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A Provocative People A Secular History of the Jews von Wine, Sherwin T. (eBook)

  • Erscheinungsdatum: 10.10.2012
  • Verlag: IISHJ/Milan Press
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A Provocative People

This truly secular history of the Jews explores developments as produced by human actors and natural causes rather than accepting religious traditions or supernatural forces. It also celebrates the contemporary secularized reality of most Jews as the culmination of, rather than a rupture with, the Jewish historical experience.

Produktinformationen

    Format: ePUB
    Kopierschutz: AdobeDRM
    Seitenzahl: 499
    Erscheinungsdatum: 10.10.2012
    Sprache: Englisch
    ISBN: 9780985877811
    Verlag: IISHJ/Milan Press
    Größe: 803 kBytes
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A Provocative People

PROLOGUE

Once upon a time there was a man called Abraham. He lived in Chaldea near the city of Ur. One day a god called Yahweh came to him and told him to leave. Abraham listened to Yahweh and left. He moved to Haran in Mesopotamia and from there to the land of the Canaanites. Being a rich shepherd, he traveled with many servants. In Canaan, Yahweh promised the land to him and to his descendants. Abraham promised to obey Yahweh in all things. When his wife, Sarah, bore him a son, Isaac, at the age of ninety, Abraham was very happy. Isaac in turn fathered Esau and Jacob. With the double name of Jacob and Israel, Jacob in turn fathered twelve sons. From these twelve sons came the entire people of Israel, also known as the Hebrews.

Jacob and his twelve sons went down into Egypt. In time they were enslaved by a wicked king. After four hundred years Yahweh decided to rescue them. He chose a Hebrew named Moses to lead them back to Canaan. Two million strong, the Hebrews departed Egypt to march to the Promised Land. Along the way they stopped at Yahweh's mountain, Mount Sinai. There Yahweh gave them rules and regulations to live by. After forty years they reached Canaan. Moses died. His successor, Joshua, led the Hebrews across the Jordan River and conquered the land in one fell swoop. The Hebrews settled down on the land and began to worship the gods of Canaan. An angry Yahweh punished them with disunity and enemies. The worst enemy was the Philistines. In time, the Hebrews united under the shepherd king David, defeated the Philistines and became an independent nation.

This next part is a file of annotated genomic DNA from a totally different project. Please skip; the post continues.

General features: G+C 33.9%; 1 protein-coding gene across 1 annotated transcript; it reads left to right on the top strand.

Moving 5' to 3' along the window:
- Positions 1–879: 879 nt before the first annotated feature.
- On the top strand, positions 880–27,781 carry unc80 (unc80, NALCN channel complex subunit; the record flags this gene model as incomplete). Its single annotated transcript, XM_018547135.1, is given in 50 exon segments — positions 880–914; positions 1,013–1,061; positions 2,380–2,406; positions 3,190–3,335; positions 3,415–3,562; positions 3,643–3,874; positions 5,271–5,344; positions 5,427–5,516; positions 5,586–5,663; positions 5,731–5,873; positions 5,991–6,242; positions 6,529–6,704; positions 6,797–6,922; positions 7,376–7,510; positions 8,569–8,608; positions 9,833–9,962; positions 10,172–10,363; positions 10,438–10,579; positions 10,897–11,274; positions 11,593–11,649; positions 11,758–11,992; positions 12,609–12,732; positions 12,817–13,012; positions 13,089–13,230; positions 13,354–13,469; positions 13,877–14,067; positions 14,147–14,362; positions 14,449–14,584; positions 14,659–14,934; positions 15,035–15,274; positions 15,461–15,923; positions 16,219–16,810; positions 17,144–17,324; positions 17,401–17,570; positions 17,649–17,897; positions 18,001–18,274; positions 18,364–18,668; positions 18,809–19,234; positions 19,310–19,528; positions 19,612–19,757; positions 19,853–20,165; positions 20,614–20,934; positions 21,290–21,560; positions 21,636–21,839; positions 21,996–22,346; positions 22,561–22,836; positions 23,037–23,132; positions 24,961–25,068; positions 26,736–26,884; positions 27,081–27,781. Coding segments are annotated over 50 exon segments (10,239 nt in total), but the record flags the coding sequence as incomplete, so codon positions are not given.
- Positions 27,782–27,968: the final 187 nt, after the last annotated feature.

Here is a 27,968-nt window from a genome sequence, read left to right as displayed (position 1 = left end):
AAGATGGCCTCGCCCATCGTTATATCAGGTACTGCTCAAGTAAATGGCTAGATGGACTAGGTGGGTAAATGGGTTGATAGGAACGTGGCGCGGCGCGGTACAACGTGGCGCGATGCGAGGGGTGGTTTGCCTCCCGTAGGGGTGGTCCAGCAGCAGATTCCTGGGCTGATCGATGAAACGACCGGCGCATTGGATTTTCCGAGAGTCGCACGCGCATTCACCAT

This is the biblical story of the origins of the Jewish people. Wherever Jews and Christians are to be found, this story is popular and familiar. It is so popular and so familiar that it has been incorporated into the patriotism and the holidays of the Jewish and Christian worlds.

While the story may be familiar, charming and even inspirational, it suffers from a major problem. It is simply not true. There is no evidence - beyond the text of the Bible - that most of these events took place, or that most of these people really existed.

If I tell you a story about a man named Uncle Sam who had fifty children named Massachusetts, Virginia, Missouri, California... you would laugh at the absurdity of the tale. But when a similar story appears in the Bible about Abraham, who is described as the ancestor of many nations, millions of people abandon their reason and embrace its credibility. Biblical tales are not so much descriptions of real events as they are propaganda for political and religious arguments which took place many centuries after the presumed events took place. If they have historical value, it is because they are clues to what was going on in Jewish life at the time the author of the story lived. The story of Abraham has less to do with 1800 BCE, when Abraham presumably lived, than with 700 BCE when his story was created.

Biblical mythology revolves around the central figure of Yahweh, a god whose devotees claim that he is the only God worthy of the name. In the biblical narrative, Yahweh precedes the Jewish people and is responsible for their formation through his covenant treaty with Abraham. He continues to manage the Jewish experience through thick and thin. Even when the Jews misbehave, he does not abandon them. According to the biblical writers, Yahweh and the Jewish people have been together from the beginning of Jewish history.

But, in reality, Yahweh, as a popular God, did not show up until much later. Even when Moses and David appeared, it seems that they spent much of their religious time with many gods other than Yahweh. The same is true of their Israelite contemporaries. The early history of Israel is a time of comfortable polytheism in which the life of the Hebrew shepherd and farmer was tied up with the gods of the Canaanites and other Semitic neighbors. Yahweh was

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